The text, a quick read, is the parables of the lost sheep and the lost coin. And these are such clear and tender pictures of the grace of the gospel, a preacher might be doing injustice to them by preaching anything but their simplicity. That is my request for a bit of grace at the start. Because that simplicity is there, but I push a little bit beyond that simplicity here. And the reason is that our context has changed. And I think that we as Christians need to change the context in our heads when we hear these parables. We need to be a little wiser in regards to law and gospel and ears to hear. So jumping off of a Luther himself sermon, this sermon looks at just who are the lost sheep, as well as the grumbling Pharisees and Scribes, and the sinners and tax collectors, both those who come to hear Jesus and those who are riotously secure in houses on the sand.
The place where Jesus gets the roughest, at least to modern ears, especially modern protestant ears, is anytime the idea of discipleship or faithfulness or sanctification comes up. When Jesus turns the crowd and says something offensive or obnoxious or just strange, you can bet he’s talking about walking the Christian way. And that is what today’s text is about.
As this sermon lays out, following Jesus’ pictures, the financing of the tower is secure. Jesus has already paid it. Likewise Jesus has already won the victory over the enemy. We need not fear. But the tower needs to be built. The war needs to be fought. And we are called to do that. Yet many will turn away from it. And they will make peace with the world simply because they wish to avoid the cross.
The text as I read it has two clear parts. There is the introductory part which is the crucible around the man with dropsy. This part to me carries the full gospel – Jesus embraces sinners, heals us and releases us in peace. The second part is the parable or the parables. But these stories are not the cute little tales of fathers and sons or sheep and shepherds. These parables are less invitations to understand the goodness of the Father and are more warnings or wisdom sayings. (Hence the OT reading being from Proverbs.) They invite us not to ponder who God is, because Jesus has already demonstrated that clearly and completely in his action. Instead they invite us to consider how do we live having seen the revelation?
The world seat people, chooses honors and awards, in a certain order by its rules. Jesus knows this and gives that order the side eye. The warning is that we should know this as well. How the Father honors is different. How eternity with order itself is different. And if we are made for eternity, we should be acting that way today. As another parable puts it we should be using today’s mammon to be welcomed into eternal dwellings. If we eat up all our providence today, claiming the great seats now, when that day comes the shame will be known to all.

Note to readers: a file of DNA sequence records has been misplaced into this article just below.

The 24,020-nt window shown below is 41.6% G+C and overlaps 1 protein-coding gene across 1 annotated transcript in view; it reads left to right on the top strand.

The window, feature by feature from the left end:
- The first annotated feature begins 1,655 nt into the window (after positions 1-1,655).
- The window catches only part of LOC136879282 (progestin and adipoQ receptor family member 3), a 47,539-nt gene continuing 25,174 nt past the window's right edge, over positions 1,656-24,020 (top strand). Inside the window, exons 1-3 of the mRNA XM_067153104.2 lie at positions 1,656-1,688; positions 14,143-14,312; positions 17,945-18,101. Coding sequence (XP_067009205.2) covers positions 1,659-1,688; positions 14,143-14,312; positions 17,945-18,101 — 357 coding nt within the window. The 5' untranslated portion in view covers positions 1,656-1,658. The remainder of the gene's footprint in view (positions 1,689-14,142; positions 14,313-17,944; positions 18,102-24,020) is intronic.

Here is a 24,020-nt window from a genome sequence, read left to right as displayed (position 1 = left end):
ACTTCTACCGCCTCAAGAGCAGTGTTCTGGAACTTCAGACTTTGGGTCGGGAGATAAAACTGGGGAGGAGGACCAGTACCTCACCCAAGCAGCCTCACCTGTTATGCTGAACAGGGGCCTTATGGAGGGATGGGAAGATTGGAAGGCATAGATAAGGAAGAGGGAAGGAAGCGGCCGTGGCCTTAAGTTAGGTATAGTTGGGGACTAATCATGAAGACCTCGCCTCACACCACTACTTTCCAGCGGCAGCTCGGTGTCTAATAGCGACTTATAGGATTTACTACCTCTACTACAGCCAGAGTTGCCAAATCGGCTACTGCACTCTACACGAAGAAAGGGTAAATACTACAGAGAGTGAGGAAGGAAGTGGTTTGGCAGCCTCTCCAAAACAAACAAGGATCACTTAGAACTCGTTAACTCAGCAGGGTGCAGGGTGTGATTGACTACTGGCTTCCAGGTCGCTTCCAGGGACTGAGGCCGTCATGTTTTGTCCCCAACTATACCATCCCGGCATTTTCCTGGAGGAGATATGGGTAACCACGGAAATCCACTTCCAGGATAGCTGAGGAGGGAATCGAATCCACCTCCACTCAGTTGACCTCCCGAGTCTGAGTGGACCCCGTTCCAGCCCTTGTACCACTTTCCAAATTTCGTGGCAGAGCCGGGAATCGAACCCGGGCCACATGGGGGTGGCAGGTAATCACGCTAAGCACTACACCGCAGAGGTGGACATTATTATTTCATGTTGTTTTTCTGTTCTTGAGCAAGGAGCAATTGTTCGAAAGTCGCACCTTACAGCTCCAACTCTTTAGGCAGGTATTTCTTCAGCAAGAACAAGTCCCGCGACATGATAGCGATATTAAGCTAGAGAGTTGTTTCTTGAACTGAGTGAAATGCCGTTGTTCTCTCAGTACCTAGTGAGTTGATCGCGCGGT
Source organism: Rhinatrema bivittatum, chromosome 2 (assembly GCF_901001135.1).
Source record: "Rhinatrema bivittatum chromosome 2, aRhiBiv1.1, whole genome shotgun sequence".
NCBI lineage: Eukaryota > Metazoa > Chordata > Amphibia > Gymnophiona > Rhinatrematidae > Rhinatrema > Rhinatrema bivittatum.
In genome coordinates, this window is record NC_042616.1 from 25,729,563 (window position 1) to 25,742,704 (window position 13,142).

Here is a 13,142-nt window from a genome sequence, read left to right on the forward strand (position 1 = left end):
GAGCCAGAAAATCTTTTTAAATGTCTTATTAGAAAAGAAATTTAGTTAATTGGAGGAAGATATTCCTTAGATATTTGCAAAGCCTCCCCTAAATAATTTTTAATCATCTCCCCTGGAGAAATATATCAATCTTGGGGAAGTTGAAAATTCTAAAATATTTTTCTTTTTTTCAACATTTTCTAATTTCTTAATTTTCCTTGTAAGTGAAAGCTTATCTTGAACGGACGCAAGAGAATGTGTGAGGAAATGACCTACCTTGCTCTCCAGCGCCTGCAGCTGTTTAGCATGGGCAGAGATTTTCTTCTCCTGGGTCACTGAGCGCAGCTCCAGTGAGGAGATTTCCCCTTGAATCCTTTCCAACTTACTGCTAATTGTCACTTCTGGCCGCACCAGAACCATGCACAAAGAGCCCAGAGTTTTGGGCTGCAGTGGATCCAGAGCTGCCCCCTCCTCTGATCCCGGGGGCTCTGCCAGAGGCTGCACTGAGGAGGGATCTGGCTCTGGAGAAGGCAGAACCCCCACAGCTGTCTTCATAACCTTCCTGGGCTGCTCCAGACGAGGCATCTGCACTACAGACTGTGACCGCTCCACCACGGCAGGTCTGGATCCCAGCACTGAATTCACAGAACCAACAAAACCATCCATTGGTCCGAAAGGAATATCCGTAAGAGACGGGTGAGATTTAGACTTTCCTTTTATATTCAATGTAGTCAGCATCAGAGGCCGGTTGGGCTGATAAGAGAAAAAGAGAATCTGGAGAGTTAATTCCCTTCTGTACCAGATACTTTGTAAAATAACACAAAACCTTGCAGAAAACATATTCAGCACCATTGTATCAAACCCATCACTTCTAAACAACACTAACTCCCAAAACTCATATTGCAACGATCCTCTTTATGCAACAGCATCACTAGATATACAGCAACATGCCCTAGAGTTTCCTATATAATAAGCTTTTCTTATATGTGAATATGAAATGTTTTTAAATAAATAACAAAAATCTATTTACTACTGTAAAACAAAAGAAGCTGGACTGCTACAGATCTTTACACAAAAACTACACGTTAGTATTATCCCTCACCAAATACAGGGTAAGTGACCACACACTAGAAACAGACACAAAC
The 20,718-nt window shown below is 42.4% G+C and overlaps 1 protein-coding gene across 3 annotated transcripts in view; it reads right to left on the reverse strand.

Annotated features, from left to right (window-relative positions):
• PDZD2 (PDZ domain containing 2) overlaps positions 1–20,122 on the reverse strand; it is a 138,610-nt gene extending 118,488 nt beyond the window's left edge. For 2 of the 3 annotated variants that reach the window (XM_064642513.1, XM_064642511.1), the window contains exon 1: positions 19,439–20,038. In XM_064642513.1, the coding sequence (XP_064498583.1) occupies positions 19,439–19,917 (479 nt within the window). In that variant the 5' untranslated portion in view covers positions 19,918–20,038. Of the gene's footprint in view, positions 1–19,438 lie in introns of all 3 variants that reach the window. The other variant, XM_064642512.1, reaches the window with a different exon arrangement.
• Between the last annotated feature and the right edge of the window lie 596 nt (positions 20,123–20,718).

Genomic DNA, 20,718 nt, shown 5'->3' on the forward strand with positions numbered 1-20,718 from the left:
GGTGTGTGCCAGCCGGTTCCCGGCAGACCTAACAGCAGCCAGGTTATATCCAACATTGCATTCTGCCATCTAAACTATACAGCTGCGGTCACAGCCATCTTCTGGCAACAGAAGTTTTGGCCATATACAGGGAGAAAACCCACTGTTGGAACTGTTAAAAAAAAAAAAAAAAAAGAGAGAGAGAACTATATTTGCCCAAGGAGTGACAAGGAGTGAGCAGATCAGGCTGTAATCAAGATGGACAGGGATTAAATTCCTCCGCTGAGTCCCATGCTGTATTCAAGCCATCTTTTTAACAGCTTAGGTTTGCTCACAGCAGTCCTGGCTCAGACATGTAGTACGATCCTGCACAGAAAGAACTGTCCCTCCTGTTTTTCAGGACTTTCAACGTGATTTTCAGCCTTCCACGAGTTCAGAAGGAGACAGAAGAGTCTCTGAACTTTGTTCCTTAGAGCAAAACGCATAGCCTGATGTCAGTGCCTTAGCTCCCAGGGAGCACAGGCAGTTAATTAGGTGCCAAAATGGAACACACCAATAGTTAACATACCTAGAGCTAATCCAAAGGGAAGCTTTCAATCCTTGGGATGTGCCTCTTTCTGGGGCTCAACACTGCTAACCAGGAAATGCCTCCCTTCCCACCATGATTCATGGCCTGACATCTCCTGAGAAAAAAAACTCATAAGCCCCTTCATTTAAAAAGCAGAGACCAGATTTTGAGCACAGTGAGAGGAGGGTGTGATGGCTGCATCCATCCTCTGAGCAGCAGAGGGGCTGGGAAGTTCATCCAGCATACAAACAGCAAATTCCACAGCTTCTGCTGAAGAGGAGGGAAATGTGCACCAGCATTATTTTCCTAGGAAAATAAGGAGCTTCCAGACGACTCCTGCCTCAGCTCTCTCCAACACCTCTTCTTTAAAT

The journey inspires a lot of questions. One of them is simply who else is on this road? And that is a forked question. The first fork is what we typically hear today, which is a complaint against God. Just what kind of God are you that you might damn this person close to me. The second fork though is the buried concern for myself. Can I be one of the few?
Jesus I think answers the question rather straight-forward. First, you strive to enter. The other person’s salvation is not you concern, but your own is. You strive. And that striving is not earning it, it is simply living the life of Faith. The journey to Jerusalem is always up hill. It is always contrary to natural desire. Walk it. Second, just as we take Jesus at his word to strive, we should take him at his word that many will be outside the kingdom. The way is narrow. When the day of grace is done, there will be lots of people who knock on the door, but at that time it is just. Today, though, seek, strive, the door is open. Third, there is some solace in the midst of striving. Abraham, Isaac and Jacob and all the prophets. All the great cloud from East and West, from North and South. All will sit at the table in the Reign of God. All Israel will be saved. Can you be one of the few? Are you baptized?
Theme for the last day: When life is Good, God is Good. I loved the themes this year. The Goodness of God is a wonderful part of scripture not talked about enough. It might even be the central theme of the whole story. Is God good. As our VBS said this week. When life is unfair/scary/changes/sad/good, God is good. He is bringing the good out of everything, and he doesn’t spare himself from that everything.
The Theme for the Day: When Life is unfair – God is Good! Through the story of Moses and the Exodus, here is day 1 we are learning about goodness. Each day we have a video retelling the story with some pictures that we’ve taken throughout the day.
Biblical Text: Luke 12:49-53 (Hebrews 11:17-31, 12:1-3, Jeremiah 23:16-29)
The text is an apocalyptic saying of Jesus. “Do you think I came to bring peace on earth? No, I tell you, but division.” On the face of it, it contradicts the message of the angles of Christmas. This sermon attempts to keep them together. How do we have both divisions and peace?